“Wherever we can get people out of jails, out of prisons, now, we are,” Cuomo said on March 27 during a briefing on pandemic response when he announced the move.

In late April, Dixon of the Parole Preparation Project reported that inmates with less than 90 days of their sentence remaining were being given motel rooms.

Meanwhile, activists from Legal Aid worked with district attorneys and city officials to secure the release of more of their clients. Legal Aid has filed a number of lawsuits looking to force the state and city to release clients of theirs who they say are at particularly high risk of contracting and dying from coronavirus. “New York abolished the death penalty more than a decade ago, but many New Yorkers incarcerated at these facilities now essentially face a death sentence as COVID-19 spreads and continues to claim lives,” Legal Aid attorney Tina Luongo said in an April statement.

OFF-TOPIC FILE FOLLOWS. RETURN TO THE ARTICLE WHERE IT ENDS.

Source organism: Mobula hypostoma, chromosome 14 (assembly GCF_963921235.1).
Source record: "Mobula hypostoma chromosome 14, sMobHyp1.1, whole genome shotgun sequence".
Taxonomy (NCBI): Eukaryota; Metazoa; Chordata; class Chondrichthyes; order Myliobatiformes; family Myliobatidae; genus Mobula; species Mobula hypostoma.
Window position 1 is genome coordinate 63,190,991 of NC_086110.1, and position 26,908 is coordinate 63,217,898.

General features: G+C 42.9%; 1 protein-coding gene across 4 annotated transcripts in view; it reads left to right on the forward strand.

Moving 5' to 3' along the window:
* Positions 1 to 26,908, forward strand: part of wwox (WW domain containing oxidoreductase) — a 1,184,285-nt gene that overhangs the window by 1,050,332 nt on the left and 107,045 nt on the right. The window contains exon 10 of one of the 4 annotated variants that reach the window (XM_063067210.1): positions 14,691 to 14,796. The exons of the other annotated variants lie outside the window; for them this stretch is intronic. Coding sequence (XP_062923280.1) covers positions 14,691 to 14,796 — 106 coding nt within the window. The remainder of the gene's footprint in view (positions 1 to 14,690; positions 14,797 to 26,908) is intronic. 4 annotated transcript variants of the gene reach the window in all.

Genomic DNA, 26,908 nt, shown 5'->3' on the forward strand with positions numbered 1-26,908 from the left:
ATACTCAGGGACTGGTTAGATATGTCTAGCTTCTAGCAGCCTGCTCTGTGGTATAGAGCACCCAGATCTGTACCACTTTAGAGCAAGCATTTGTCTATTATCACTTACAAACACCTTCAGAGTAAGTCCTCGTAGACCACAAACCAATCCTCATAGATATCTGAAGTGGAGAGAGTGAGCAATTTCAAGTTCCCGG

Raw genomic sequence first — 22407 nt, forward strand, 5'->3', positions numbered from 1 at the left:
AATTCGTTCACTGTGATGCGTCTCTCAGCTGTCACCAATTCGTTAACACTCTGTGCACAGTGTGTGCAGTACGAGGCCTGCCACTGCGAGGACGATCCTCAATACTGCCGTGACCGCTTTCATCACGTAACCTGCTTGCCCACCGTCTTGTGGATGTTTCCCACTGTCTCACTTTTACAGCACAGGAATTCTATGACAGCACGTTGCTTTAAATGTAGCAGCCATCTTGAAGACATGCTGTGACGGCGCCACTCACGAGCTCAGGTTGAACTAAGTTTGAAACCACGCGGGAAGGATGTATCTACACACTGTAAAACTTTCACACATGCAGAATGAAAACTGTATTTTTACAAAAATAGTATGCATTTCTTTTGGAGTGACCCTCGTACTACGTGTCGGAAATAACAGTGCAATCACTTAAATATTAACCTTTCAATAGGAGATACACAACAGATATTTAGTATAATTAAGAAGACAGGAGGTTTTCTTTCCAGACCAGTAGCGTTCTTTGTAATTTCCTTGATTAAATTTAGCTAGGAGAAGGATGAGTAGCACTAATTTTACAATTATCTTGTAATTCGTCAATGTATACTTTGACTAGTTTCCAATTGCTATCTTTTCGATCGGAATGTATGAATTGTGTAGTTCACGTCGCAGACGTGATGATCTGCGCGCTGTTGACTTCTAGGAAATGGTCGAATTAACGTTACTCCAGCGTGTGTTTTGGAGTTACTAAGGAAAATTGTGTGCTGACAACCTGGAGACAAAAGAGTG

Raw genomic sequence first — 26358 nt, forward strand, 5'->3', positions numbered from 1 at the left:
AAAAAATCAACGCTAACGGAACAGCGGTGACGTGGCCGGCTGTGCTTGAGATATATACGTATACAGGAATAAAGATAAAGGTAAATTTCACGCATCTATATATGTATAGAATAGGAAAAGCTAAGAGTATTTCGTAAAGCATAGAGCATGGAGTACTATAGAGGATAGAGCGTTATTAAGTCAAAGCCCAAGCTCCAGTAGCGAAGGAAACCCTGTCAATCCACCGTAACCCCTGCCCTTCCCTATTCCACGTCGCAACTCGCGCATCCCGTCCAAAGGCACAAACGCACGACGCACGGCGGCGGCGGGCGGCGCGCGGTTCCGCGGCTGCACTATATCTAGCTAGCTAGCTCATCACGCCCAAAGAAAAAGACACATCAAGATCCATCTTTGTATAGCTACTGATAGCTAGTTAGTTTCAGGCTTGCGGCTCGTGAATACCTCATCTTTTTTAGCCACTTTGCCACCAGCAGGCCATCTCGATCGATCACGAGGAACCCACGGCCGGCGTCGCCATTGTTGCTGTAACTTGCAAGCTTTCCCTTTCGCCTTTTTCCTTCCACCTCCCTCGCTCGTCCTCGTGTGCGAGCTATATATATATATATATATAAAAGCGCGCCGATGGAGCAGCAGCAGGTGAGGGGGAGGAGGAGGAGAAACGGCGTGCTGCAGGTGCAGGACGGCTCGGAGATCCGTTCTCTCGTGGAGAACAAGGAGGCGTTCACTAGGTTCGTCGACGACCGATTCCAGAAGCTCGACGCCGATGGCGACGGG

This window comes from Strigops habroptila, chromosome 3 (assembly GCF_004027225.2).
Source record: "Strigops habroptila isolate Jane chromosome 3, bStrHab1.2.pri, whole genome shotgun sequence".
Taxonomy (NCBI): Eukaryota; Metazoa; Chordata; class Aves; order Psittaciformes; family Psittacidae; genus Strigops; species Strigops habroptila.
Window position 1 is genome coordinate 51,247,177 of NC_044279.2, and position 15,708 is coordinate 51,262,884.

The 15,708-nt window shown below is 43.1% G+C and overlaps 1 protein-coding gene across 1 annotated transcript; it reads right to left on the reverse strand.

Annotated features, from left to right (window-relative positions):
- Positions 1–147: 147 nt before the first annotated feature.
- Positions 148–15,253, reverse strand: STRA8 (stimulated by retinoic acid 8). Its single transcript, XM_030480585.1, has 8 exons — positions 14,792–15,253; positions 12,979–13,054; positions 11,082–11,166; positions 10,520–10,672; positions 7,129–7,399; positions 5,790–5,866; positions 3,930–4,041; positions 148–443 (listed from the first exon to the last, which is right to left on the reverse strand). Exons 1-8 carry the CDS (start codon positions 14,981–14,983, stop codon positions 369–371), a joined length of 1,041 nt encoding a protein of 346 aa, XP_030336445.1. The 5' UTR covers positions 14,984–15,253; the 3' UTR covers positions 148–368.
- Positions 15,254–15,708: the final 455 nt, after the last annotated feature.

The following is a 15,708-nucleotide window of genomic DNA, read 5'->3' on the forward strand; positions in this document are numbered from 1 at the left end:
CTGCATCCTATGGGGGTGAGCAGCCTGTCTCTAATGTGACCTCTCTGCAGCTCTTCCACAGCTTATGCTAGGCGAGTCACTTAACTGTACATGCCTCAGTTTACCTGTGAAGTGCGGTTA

De Blasio has pledged to pay for thousands of hotel rooms for the homeless and recently incarcerated individuals who are in danger of contracting the disease. The application and decision-making process is still unclear, but people in the shelter system or who have been released to reentry programs can apply. On April 14, he said 1,500 inmates had been released from city jails, but it is unclear how many of those released due to COVID-19 are occupying hotel rooms. City officials did not respond to a request for the total number of inmates released so far during the pandemic, or how many are occupying hotel rooms.

Bailing Out Inmates

In California, where housing prices are prohibitive and an estimated 150,000 people are homeless, the issue was already on the front burner, but the pandemic has forced further and faster action. Gov. Gavin Newsom signed an executive order on March 18 designating $50 million to secure hotel rooms or buy trailers to house the homeless and formerly incarcerated. Oakland was one of the first cities to act on the agreement, securing nearly 400 hotel rooms in an area near an airport and away from residences. According to a report by the Marshall Project, guards are stationed at the entrance. Residents began moving in in late March, but it is still unclear how many are homeless or were recently incarcerated.

Unwilling to wait for the legal and political process to play out, a number of New York-based organizations are raising funds to bail out those incarcerated at Rikers awaiting trial. Alex